How much will I earn in social work?
There is no national fixed starting salary for a newly qualified social worker. Pay varies across local authorities and areas and in different settings. Generally speaking, you are likely to start on between around £19,000 and £25,000 a year, and this could increase to £40,000 with responsibilities and experience. Pay is typically higher in London where living costs are higher.
Social workers who are employed by the NHS usually start work on band 6 of the NHS pay scale, currently about £26,000.
If you join the Frontline fast-track graduate social work training scheme, all your tuition fees are covered, along with the cost of accommodation at Frontline’s summer institute. You will receive a training payment of around £19,000 (plus London weighting) in the first year and a salary of around £24,000 in the second year of the programme.
You can find out about funding and bursaries for undergraduate and postgraduate social work degrees from our advice on the university route into social work.
What are the prospects for pay and progression in social work?
Here are some examples of career progression in different social work specialisms, based on research carried out for the specialist social care website Community Care:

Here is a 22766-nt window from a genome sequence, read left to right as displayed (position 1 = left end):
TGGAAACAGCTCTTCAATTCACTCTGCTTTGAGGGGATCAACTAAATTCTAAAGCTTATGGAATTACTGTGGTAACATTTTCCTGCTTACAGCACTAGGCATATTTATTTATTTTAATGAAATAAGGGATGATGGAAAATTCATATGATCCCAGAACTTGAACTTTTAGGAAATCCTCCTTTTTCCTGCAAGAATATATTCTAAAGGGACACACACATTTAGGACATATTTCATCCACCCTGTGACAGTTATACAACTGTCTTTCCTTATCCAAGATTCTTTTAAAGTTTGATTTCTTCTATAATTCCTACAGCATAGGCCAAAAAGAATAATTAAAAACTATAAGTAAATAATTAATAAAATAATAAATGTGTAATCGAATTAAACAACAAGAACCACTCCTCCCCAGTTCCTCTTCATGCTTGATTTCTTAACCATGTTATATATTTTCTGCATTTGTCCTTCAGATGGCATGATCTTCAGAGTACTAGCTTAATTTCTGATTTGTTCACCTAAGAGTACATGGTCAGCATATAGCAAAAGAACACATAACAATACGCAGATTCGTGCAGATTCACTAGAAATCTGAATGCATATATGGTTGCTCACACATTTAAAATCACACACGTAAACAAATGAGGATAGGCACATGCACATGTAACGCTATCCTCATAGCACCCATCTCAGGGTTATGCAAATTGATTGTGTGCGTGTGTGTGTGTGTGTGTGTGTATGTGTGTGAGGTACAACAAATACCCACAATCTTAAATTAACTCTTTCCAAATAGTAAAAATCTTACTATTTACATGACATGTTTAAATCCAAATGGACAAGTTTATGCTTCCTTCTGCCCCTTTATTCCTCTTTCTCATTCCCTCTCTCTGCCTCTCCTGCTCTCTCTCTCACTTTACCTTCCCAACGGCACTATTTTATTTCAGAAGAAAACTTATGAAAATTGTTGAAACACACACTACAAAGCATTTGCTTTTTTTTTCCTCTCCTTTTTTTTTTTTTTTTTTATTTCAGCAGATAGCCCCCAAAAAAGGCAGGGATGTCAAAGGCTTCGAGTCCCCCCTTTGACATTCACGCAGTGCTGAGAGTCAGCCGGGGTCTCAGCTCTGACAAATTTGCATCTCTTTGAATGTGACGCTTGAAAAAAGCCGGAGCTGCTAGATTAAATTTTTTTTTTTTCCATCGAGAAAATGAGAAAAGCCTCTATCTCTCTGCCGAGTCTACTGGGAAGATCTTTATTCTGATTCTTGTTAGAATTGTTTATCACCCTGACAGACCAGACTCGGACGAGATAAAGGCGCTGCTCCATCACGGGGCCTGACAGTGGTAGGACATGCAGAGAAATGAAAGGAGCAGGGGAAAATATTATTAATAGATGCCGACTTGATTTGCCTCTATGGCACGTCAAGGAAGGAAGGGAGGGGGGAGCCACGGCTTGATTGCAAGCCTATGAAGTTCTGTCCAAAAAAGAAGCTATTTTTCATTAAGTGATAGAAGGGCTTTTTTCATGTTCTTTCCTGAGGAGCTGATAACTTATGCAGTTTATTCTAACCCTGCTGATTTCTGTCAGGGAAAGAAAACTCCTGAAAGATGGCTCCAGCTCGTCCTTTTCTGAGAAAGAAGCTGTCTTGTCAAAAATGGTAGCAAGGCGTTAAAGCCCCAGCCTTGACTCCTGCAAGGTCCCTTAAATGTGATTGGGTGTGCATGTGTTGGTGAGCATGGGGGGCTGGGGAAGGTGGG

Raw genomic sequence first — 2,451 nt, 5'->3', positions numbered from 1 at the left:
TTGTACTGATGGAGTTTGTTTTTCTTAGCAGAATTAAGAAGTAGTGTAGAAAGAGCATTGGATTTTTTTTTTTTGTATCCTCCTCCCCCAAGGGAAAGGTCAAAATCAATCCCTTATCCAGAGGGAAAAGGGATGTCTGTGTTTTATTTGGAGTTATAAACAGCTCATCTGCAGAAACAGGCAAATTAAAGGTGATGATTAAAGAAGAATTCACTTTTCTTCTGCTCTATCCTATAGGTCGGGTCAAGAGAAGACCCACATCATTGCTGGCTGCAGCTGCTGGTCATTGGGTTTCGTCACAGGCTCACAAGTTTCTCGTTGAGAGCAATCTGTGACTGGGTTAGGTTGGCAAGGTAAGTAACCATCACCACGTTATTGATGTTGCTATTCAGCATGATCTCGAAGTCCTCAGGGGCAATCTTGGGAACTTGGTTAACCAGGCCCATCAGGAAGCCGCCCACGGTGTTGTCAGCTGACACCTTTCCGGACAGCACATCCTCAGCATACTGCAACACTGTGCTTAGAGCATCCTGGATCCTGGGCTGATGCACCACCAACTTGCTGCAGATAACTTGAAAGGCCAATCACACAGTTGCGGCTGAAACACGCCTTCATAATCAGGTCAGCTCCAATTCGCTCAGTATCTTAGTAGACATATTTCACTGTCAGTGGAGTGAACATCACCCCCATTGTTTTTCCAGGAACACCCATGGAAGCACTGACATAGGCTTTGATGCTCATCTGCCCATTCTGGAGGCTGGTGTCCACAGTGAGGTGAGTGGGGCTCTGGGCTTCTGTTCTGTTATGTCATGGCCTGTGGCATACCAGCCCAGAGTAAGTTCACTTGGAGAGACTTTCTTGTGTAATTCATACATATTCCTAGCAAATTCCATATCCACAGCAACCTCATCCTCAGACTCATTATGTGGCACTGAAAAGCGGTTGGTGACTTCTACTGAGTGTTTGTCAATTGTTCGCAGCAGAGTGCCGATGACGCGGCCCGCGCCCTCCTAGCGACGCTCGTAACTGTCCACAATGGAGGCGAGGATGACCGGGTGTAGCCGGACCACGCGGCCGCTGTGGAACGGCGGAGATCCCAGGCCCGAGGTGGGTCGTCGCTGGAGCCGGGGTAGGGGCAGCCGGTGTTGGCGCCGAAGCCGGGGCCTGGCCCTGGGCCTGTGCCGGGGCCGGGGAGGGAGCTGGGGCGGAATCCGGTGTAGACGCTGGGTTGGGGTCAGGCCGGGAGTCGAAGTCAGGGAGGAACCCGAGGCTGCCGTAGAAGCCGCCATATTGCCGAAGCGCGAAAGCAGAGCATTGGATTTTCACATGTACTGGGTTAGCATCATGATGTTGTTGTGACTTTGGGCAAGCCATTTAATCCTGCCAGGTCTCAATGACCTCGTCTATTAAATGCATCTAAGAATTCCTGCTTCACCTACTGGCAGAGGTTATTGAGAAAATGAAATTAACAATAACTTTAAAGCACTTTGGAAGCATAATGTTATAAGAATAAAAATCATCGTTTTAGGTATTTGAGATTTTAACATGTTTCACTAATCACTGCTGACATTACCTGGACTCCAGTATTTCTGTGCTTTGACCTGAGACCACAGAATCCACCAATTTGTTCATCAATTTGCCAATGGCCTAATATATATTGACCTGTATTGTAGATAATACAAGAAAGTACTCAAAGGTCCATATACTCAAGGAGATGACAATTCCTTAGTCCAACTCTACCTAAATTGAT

Older people: working for a local authority, you could progress to become an assistant team manager on £31,000 to £36,000 before taking up a position as a joint commissioning manager on £40,000 to £42,000, responsible for working with the NHS to commission services.
Child protection and looked-after children: working for a local authority, you could become an independent reviewing officer on £30,000 to £40,000, responsible for managing a caseload of reviews of services for looked-after children, and then progress to become a head of service for looked-after children and leaving care on up to £60,000, responsible for managing a team of social workers and developing strategy.
Mental health: you could become a forensic social worker (a specialist in social work relating to legal issues) on £28,000 to £35,000, then a mental health service manager overseeing supported living services, employed by a private company, on around £40,000.
What are starting salaries like in social care?
Social care has a reputation for offering relatively low salaries, and depending on where you start work, you may find yourself earning just above the national minimum wage. The most generous rates of pay are typically offered by local authorities, followed by the voluntary sector, with private organisations usually paying slightly less. However, there are likely to be more vacancies in the private sector.
Pay tends to be lowest for care workers and is higher in community support and outreach work and in senior and management roles.